What are the symptoms of plantar fasciitis?
Symptoms of plantar fasciitis may include stabbing pains in the heel or arch of the foot, although most patients report pain in the heel region and can suffer from a swollen heel. It is common for pain to be more apparent in the morning or extended periods of inactivity, eg. sitting for long periods of time. Pain may vary from a dull ache to a burning sensation and most people do not experience any pain until after exercise, for example, a long walk.
What are some of the causes of plantar fasciitis?
Some common causes of plantar fasciitis have been reported from bad quality shoes, due to poor cushioning from the soles, unable to support the impact of daily activities and sports. Activities such as long periods of walking, running and jumping. If you are overweight, this may cause extra strain on the heel and heavier impact when walking and running. Another common cause is from poor joint mobility. If you suffer from short achilles tendon, soleus and gastrocnemius, this can affect dorsiflexion at the ankle joint. Lack of mobility in the foot has been associated with plantar fasciitis, along with pronated feet (flat feet/arches).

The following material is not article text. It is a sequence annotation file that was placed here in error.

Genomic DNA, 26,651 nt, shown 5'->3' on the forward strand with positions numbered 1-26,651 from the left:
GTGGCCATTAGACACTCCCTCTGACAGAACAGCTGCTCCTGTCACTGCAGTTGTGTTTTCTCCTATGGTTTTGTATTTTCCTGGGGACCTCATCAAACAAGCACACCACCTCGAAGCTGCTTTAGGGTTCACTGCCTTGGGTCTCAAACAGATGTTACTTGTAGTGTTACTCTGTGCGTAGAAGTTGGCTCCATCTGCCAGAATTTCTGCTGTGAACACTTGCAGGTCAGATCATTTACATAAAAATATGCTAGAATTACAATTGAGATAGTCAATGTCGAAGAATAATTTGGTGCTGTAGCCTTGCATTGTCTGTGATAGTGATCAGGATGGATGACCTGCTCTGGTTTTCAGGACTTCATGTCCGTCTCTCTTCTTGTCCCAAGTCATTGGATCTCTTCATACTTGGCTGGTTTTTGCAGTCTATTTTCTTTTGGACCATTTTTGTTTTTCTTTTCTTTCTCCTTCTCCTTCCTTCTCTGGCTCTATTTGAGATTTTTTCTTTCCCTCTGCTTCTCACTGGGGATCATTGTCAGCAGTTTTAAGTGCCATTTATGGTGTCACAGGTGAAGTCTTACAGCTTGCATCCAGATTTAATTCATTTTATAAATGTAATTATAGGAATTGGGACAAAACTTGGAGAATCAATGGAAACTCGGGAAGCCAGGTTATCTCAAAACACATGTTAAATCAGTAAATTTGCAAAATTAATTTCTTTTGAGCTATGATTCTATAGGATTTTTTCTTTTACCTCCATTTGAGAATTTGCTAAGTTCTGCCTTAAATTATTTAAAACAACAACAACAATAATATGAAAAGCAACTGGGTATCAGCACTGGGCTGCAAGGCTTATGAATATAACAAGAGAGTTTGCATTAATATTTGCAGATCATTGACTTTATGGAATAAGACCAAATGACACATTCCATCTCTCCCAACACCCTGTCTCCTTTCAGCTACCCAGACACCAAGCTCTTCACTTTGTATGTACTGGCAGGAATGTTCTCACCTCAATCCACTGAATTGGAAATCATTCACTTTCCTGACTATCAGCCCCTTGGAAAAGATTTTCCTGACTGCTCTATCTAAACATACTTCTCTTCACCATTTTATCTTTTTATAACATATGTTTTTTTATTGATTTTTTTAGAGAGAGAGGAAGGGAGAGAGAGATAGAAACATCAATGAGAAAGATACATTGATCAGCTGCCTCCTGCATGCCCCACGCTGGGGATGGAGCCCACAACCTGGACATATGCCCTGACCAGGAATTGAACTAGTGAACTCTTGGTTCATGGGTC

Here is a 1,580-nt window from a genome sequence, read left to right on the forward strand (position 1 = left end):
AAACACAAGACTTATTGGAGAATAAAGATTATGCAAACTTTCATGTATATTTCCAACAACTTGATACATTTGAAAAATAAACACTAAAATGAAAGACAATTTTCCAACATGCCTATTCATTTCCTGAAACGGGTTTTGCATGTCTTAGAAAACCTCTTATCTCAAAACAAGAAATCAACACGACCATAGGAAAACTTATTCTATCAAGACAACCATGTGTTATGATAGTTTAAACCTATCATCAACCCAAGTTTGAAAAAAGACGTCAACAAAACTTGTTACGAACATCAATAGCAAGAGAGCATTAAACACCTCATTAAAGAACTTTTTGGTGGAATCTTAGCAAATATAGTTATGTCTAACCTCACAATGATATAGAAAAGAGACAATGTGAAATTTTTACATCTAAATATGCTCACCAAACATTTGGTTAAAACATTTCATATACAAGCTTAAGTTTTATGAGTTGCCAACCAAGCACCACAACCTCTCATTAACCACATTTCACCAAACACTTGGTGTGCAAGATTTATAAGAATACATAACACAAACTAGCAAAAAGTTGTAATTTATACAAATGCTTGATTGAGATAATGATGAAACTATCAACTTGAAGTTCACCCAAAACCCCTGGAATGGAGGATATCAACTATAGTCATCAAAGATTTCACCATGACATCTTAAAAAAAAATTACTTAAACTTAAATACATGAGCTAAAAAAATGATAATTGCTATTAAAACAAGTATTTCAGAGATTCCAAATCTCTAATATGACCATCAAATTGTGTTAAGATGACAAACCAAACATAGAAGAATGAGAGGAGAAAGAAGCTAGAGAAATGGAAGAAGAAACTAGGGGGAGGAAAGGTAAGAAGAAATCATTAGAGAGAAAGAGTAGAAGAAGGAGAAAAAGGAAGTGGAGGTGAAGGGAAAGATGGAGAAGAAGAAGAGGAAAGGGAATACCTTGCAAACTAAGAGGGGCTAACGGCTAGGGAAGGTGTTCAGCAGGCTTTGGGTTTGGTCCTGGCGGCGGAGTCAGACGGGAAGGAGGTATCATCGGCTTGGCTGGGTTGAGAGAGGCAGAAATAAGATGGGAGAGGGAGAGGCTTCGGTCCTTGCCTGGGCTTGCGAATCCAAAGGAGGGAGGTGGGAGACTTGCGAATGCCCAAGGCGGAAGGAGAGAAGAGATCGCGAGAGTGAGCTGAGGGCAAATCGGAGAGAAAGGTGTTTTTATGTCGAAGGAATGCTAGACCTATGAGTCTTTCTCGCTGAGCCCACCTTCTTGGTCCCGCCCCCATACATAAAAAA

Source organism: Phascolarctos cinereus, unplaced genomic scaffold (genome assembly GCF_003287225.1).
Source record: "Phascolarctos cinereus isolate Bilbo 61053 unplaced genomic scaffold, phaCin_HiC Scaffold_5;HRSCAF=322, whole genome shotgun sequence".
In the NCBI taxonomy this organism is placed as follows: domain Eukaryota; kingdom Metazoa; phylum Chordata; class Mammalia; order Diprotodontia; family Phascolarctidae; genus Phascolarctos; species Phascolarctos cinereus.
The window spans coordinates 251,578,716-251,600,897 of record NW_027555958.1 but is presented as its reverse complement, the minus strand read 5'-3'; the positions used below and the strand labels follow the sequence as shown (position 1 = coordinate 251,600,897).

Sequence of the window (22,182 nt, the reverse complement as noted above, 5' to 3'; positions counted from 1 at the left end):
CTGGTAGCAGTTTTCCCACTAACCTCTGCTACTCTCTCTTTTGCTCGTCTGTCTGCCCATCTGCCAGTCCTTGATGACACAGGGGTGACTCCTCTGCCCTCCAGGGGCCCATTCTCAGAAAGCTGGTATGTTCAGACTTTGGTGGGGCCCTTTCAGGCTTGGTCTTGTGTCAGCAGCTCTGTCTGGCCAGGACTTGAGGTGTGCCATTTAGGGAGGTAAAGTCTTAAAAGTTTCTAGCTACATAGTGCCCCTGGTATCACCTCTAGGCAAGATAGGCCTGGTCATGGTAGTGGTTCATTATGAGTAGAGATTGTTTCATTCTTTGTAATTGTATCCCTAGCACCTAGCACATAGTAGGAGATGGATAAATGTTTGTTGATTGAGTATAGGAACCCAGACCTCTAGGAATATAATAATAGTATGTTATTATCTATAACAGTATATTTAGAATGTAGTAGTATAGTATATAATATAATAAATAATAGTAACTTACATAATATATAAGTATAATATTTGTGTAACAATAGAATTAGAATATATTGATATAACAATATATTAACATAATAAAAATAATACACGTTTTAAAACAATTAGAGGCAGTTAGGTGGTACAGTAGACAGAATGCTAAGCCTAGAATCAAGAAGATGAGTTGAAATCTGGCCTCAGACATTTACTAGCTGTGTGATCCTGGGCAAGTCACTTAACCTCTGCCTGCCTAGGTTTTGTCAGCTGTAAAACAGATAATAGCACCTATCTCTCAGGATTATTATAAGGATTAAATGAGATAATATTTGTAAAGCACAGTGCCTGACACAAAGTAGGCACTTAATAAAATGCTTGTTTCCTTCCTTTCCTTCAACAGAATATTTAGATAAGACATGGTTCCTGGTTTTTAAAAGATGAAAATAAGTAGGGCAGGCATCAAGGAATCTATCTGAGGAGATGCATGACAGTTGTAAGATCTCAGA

Can plantar fasciitis go away on its own?
Mild plantar fasciitis is likely to go away on its own with rest. It is advised to stretch and strengthen the muscles around the foot and ankle to reduce the risk of repetitive injury. Specific exercises can help speed up the recovery of plantar fasciitis and exercises can reduce the risk of the injury becoming a chronic condition. If the tissue is inflamed and sore, Stretching the foot will give temporary relief but the muscles around the foot and ankle will need strengthening to support and balance the joint.
What are the best exercises for plantar fasciitis?
- Physio ball foot rolls
- Foam roller release for gastrocnemius and soleus
- Big toe stretches
- Ankle mobility on reformer
- wall/ankle stretch
- Banded ankle flexion (dorsiflexion)